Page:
Evernote’s note-taking features are very similar to a Word document in that it’s very structured concerning how you input your notes.

        Professionals who need to be able to build and access well-structured docs in the field make up much of Evernote’s loyal fanbase. One such 2-year user in the real estate field, Anthony Gilbert of RealFX.com, liked the formatting options, but admitted that there were still some downsides to the rigidly formatted approach.

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        While he enjoyed the features, his personal experience with using it in the field revealed that the formatting features,“mean that if you need to change parts of your notes around, it can get tedious”. He continued, “the formatting features are quite finicky, so you may need a bit of patience to get the end results you are looking for.”

        Professionals who need to be able to build and access well-structured docs in the field make up much of Evernote’s loyal fanbase. One such 2-year user in the real estate field, Anthony Gilbertof RealFX.com, liked the formatting options, but admitted that there were still some downsides to the rigidly formatted approach.

        Structuring your notes properly from the get-go can have an effect on your productivity. A blank slate can sometimes be puzzling. Evernote allows the ability to use battle-tested templates and workflows that save you time. They can provide inspiration and structure on what’s possible.

        On the other hand, OneNote gives its users more versatility and flexibility in the way notes are created. You can click at any area of the page and begin typing. If you need to move things around, you can drag and drop sections of your notes to the right place.

        On the other hand, OneNote gives its users more versatility and flexibility in the way you create your notes. You can click at any area of the page and begin typing. If you need to move things around, you can drag and drop sections of your notes to the right place.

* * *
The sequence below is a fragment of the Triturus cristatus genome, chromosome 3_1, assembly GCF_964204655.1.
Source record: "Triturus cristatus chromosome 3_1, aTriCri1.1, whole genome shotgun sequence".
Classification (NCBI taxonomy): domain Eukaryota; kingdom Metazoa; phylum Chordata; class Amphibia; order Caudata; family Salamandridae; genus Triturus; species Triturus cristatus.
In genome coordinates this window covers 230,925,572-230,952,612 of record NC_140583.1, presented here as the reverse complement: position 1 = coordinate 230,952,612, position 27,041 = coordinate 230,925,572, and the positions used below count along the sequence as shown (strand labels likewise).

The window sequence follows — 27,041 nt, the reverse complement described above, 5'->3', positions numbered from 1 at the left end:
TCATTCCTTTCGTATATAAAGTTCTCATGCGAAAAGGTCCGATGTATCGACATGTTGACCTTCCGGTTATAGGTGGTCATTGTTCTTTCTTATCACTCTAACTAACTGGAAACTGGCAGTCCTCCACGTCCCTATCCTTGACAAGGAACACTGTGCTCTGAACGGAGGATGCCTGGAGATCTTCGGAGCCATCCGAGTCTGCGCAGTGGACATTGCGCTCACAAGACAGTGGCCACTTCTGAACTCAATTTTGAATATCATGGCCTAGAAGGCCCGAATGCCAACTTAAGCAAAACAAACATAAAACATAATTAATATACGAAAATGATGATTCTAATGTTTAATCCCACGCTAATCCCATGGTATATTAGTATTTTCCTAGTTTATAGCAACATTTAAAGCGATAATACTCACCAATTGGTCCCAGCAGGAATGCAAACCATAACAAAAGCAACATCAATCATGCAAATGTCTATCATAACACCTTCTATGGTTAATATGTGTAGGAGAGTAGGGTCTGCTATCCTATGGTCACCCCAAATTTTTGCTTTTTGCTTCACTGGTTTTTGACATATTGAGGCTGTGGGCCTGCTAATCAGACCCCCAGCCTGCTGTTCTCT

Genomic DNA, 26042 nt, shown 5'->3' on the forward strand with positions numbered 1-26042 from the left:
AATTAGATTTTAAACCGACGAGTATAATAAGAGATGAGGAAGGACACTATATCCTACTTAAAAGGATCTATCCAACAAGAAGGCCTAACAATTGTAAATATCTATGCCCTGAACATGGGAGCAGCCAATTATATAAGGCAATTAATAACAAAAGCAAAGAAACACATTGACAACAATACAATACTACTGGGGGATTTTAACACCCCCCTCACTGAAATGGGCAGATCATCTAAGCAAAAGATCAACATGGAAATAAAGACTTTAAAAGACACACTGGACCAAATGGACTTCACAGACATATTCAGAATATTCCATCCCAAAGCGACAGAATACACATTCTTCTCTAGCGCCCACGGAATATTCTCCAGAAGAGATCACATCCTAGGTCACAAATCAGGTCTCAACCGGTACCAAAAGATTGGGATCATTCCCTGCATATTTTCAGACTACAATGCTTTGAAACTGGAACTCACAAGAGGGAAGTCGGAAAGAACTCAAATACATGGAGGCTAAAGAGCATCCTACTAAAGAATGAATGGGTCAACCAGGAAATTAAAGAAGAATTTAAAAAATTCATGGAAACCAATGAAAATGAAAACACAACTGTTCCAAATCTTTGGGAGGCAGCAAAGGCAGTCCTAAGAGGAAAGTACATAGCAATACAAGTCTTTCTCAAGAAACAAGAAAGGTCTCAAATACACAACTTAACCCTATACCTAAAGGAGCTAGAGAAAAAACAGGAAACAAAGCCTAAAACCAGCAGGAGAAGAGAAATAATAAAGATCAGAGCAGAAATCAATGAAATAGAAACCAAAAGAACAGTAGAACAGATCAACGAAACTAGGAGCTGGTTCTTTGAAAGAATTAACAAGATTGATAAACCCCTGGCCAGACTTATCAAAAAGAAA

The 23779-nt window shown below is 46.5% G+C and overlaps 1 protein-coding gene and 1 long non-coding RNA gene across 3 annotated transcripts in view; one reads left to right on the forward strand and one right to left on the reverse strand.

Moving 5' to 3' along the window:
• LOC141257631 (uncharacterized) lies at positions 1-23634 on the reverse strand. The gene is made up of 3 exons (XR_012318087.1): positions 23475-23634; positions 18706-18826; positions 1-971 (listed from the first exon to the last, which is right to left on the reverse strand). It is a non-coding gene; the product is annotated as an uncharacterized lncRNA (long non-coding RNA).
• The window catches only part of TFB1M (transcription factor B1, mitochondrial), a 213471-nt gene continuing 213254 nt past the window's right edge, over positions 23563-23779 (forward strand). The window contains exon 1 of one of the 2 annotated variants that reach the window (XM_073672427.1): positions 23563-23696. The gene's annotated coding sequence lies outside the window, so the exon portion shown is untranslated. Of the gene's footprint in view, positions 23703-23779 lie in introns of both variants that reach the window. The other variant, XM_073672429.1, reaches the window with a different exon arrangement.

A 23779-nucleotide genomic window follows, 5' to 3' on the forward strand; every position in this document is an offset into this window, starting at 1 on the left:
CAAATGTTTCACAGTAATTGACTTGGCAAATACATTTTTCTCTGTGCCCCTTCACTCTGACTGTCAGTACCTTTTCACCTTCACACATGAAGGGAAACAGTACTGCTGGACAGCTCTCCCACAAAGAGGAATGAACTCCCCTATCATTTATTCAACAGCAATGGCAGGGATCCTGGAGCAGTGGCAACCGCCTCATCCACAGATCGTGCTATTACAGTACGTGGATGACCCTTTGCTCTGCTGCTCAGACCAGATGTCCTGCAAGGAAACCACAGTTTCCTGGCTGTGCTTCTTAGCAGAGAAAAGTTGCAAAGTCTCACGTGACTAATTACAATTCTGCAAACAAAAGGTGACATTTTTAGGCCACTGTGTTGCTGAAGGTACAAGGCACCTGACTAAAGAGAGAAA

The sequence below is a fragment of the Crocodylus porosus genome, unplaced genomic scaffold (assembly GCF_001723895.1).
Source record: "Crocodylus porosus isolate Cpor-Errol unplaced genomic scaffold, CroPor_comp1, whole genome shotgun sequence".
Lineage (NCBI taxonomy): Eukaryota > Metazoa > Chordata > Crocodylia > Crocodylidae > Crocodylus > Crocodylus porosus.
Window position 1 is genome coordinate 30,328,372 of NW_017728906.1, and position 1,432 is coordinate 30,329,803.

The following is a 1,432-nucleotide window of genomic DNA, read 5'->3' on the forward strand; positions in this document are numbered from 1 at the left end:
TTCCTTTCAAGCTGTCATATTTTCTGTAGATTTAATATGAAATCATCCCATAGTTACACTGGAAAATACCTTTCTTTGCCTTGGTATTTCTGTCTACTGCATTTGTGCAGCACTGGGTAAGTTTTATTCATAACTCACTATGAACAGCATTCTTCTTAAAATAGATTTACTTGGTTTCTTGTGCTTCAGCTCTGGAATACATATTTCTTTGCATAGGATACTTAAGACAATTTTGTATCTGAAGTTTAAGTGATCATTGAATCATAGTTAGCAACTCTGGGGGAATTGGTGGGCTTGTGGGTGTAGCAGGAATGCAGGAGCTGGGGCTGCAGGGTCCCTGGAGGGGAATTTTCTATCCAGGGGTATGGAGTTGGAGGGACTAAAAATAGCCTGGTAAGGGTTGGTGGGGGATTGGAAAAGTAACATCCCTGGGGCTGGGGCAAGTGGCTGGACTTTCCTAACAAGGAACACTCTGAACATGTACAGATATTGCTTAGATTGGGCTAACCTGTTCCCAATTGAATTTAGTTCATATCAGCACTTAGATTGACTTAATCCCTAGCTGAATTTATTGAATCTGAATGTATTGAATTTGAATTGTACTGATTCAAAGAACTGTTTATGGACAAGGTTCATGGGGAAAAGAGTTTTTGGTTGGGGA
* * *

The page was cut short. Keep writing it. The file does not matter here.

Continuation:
Source: Lifehacker

          Also, it gives you the option to create Templates that you can use to layout your page properly, so all you’ll need to do is to fill in the information.

            Source: MakeUseOf

            This is a particularly handy feature that stood out to many of the people who shared their love of OneNote with me. Steve Lionais, longtime user and Co-Founder & CEO of Dr-Bill.ca, claims that this feature helped him build his business by affecting his memory in a powerful and helpful way.

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            “This [feature] is what makes OneNote great memory retention app,” he said of the templates. “I find that I remember things more when they are arranged in a certain way. OneNote allowed me to do that for my meeting and presentation notes, so I don’t have to spend a lot of time trying to find the next point!”

            However, what really makes OneNote the winner of this round is its ability to allow you to embed media files from other sources like Youtube. In addition to including the link, OneNote launches a media player, allowing you to watch the video or listen to the audio file directly from the page where you saved it.

              Source: Windows Central

              Mobility

              Evernote and OneNote can be used both on desktops and mobile devices. At the same time, they provide their users with the ability to sync the content from one device to the other.

              Judging which of the two productivity apps is best here is quite tricky because it greatly depends on several factors. One of these is the operating software you use.